Published on May 9, 2012 by Mary Wimberley 

If you want to make a mess for yourself and those around you, forget who you are, world Christian statesman John V. Upton, Jr., told May graduates of Samford University's Beeson Divinity School.

"It is a minister's truth," he said, adding that in life, like in soap operas, amnesia often lets people forget their purpose and who they are.  The church, for instance, has long thought it was in the church business.

"But it was never in the church business.  It is in the kingdom business," said Upton, president of the Baptist World Alliance, and executive director of the Baptist General Association of Virginia and the Virginia Baptist Mission Board.

Upton, speaking during Beeson's May 9 commencement and consecration service, cited three principles that have helped him remember who he is.

First, he said, hold truth and faith together, which can be difficult. "You may not always speak the truth when you need to," he said acknowledging that congregations may include members who praise and those who criticize.  "You must live somewhere between praise and criticism."

 Upton said he considers God to be not only his Father, but a refuge and a safe place.  "Hold hands with truth and faith, and keep the refuge close," he advised.

Upton told about a mission trip to Zimbabwe in which a volunteer, who thought he had no useful purpose to serve, used auto parts to create a badly needed incubator at a hospital. "I was surprised, but mostly at my own reaction," said Upton, who knows that as a pastor he is called to see the greatness and potential in every person. But, he admits, he is sometimes not totally open minded to the call of God's spirit. 

"But when I am open-minded, I can see more. Open-mindedness can change how we regard each other and the strangers that God brings into our lives," said Upton, a Virginia native and former missionary to Taiwan.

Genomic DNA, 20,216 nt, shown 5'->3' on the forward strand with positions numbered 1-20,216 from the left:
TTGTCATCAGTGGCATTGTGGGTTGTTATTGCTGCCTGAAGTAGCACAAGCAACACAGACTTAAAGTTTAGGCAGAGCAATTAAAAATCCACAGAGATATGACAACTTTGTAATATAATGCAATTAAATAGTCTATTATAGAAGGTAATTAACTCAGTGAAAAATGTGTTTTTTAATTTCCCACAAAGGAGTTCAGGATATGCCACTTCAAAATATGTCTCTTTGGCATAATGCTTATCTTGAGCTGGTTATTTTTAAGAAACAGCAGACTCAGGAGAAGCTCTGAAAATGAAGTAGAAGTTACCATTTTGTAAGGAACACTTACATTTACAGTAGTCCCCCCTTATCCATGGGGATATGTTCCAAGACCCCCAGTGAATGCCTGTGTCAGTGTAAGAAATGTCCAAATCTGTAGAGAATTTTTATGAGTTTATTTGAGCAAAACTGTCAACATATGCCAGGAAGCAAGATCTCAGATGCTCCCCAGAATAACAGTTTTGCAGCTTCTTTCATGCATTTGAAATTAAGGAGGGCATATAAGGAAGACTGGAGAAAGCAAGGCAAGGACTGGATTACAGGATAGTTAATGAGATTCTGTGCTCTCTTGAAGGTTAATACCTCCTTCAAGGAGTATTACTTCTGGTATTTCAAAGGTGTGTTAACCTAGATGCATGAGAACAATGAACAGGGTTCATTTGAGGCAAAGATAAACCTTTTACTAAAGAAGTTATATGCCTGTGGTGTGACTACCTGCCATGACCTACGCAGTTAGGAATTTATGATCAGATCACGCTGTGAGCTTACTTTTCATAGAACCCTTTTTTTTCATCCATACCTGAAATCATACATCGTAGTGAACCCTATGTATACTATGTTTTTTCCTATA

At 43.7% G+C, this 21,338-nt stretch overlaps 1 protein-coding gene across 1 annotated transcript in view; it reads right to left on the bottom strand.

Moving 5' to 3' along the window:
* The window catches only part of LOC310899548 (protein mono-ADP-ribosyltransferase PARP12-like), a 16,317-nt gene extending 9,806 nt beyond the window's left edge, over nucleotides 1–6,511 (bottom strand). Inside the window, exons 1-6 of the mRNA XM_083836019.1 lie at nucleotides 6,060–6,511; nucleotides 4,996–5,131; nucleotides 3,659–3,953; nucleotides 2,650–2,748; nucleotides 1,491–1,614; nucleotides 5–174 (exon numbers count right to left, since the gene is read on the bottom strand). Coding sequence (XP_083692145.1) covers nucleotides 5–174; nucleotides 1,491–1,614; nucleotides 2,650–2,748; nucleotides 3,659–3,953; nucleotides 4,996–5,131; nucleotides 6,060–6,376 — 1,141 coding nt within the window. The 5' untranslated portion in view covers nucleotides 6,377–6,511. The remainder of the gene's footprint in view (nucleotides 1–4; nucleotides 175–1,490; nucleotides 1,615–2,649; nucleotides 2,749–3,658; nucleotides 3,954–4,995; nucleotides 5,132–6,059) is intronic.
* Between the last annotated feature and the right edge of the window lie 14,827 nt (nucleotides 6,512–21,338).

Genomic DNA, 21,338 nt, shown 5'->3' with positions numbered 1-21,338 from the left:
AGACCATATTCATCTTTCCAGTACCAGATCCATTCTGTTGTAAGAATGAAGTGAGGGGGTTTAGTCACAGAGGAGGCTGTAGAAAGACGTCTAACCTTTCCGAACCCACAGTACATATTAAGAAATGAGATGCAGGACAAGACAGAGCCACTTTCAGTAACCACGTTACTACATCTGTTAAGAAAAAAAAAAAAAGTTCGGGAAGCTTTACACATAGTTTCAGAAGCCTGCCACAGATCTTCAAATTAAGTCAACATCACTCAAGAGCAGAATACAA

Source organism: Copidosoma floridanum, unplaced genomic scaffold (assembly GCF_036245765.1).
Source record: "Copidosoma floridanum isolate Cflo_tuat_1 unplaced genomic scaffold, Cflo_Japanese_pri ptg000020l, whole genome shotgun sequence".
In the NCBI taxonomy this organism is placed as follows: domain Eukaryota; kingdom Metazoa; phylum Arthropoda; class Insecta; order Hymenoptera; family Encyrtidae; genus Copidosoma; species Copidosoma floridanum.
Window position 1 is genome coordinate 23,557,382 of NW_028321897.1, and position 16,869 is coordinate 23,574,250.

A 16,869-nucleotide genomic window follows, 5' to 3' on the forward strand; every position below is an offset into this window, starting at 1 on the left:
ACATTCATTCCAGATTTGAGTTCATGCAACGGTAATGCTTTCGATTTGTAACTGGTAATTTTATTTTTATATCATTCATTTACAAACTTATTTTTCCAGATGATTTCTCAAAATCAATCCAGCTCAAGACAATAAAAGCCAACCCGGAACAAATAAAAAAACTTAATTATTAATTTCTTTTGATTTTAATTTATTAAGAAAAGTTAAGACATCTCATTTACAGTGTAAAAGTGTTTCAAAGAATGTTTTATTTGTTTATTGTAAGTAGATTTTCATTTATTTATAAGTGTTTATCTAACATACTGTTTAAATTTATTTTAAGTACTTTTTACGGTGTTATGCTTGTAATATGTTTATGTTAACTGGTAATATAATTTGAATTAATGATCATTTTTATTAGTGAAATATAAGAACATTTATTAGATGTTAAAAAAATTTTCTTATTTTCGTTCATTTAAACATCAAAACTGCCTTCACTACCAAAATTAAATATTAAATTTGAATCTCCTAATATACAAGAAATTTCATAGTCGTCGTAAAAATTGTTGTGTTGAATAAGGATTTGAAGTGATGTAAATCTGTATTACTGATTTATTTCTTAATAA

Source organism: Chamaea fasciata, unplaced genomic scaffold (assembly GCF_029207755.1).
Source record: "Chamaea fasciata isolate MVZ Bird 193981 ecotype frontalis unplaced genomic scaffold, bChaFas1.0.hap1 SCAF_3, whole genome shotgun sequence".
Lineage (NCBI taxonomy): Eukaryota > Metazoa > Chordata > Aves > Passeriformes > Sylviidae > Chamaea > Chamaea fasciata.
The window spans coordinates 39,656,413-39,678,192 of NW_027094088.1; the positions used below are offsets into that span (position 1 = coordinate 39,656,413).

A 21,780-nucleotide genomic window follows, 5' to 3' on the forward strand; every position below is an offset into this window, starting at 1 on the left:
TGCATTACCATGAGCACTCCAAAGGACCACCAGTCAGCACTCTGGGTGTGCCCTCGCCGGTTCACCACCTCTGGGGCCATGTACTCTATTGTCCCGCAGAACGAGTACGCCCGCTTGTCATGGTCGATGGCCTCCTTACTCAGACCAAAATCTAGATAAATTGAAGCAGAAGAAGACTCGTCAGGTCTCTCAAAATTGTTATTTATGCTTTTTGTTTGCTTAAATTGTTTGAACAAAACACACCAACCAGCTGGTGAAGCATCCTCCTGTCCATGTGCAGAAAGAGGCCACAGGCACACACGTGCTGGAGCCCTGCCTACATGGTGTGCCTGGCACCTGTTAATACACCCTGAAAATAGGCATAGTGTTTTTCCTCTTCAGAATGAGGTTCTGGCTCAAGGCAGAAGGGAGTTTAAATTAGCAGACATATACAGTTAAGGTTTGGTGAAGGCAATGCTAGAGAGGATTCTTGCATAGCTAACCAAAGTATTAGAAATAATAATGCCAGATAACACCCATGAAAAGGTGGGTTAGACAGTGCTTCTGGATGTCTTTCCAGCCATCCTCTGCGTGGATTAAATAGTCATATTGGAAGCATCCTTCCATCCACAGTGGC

Thirdly, he recalled a Star Trek movie's opening lines that speak of going where no man has gone before. Everyone likes odysseys, or journeys of discovery, which tell us about ourselves, he said, adding that living is a journey, "a leaving and a moving on," and about being changed.

While there is no way to know where a ministry is headed, he told the newly-degreed graduates, "I assure you that a hand will nudge you at the right moment, in the right direction." Authentic living, he said, is a never-ending journey. "May your life never cease to be a pilgrimage."

Beeson's May graduating class included one Master of Arts in Theological Studies degree recipient, two Master of Theological Studies degree recipients, and 14 Master of Divinity degree recipients.

The program in Andrew Gerow Hodges Chapel included a service of consecration during which each Beeson faculty member prayed with and blessed each new graduate.  Beeson dean Dr. Timothy George explained that having commencement and consecration services together underscores Beeson's place as a community of both faith and learning. "We take both seriously," he said.

In keeping with a long-standing Beeson practice, each of the 17 graduates received a copy of the Holy Scriptures along with their diploma. A new commencement tradition may have begun this year, when a like number of Bibles were provided to members of the Quechua tribe in Peru.



Samford is a leading Christian university offering undergraduate programs grounded in the liberal arts with an array of nationally recognized graduate and professional schools. Founded in 1841, Samford is the 87th-oldest institution of higher learning in the United States. Samford enrolls 5,791 students from 49 states, Puerto Rico and 16 countries in its 10 academic schools: arts, arts and sciences, business, divinity, education, health professions, law, nursing, pharmacy and public health. Samford fields 17 athletic teams that compete in the tradition-rich Southern Conference and ranks 6th nationally for its Graduation Success Rate among all NCAA Division I schools.